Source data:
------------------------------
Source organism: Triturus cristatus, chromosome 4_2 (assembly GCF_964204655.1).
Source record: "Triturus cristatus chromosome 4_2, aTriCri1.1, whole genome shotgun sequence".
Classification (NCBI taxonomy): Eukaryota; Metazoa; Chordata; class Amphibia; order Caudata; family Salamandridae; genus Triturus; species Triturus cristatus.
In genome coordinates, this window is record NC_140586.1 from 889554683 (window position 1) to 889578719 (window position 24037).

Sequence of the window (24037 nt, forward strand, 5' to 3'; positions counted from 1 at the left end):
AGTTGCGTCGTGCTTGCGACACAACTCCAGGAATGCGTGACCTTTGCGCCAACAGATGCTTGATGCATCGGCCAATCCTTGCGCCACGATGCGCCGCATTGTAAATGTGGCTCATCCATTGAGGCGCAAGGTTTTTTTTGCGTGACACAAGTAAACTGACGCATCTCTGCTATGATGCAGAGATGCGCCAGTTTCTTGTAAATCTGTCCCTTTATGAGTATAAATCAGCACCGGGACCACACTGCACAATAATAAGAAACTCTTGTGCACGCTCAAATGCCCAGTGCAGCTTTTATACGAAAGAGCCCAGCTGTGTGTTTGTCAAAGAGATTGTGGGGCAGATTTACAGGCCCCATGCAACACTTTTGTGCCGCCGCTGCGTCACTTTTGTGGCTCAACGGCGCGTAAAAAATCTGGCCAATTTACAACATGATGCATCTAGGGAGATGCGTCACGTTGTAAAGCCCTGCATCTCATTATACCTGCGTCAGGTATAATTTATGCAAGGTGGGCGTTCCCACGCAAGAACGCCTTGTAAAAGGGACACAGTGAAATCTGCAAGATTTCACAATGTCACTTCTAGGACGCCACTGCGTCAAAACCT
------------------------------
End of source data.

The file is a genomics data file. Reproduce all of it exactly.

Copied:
Source organism: Triturus cristatus, chromosome 4_2 (assembly GCF_964204655.1).
Source record: "Triturus cristatus chromosome 4_2, aTriCri1.1, whole genome shotgun sequence".
Classification (NCBI taxonomy): Eukaryota; Metazoa; Chordata; class Amphibia; order Caudata; family Salamandridae; genus Triturus; species Triturus cristatus.
In genome coordinates, this window is record NC_140586.1 from 889554683 (window position 1) to 889578719 (window position 24037).

Sequence of the window (24037 nt, forward strand, 5' to 3'; positions counted from 1 at the left end):
AGTTGCGTCGTGCTTGCGACACAACTCCAGGAATGCGTGACCTTTGCGCCAACAGATGCTTGATGCATCGGCCAATCCTTGCGCCACGATGCGCCGCATTGTAAATGTGGCTCATCCATTGAGGCGCAAGGTTTTTTTTGCGTGACACAAGTAAACTGACGCATCTCTGCTATGATGCAGAGATGCGCCAGTTTCTTGTAAATCTGTCCCTTTATGAGTATAAATCAGCACCGGGACCACACTGCACAATAATAAGAAACTCTTGTGCACGCTCAAATGCCCAGTGCAGCTTTTATACGAAAGAGCCCAGCTGTGTGTTTGTCAAAGAGATTGTGGGGCAGATTTACAGGCCCCATGCAACACTTTTGTGCCGCCGCTGCGTCACTTTTGTGGCTCAACGGCGCGTAAAAAATCTGGCCAATTTACAACATGATGCATCTAGGGAGATGCGTCACGTTGTAAAGCCCTGCATCTCATTATACCTGCGTCAGGTATAATTTATGCAAGGTGGGCGTTCCCACGCAAGAACGCCTTGTAAAAGGGACACAGTGAAATCTGCAAGATTTCACAATGTCACTTCTAGGACGCCACTGCGTCAAAACCT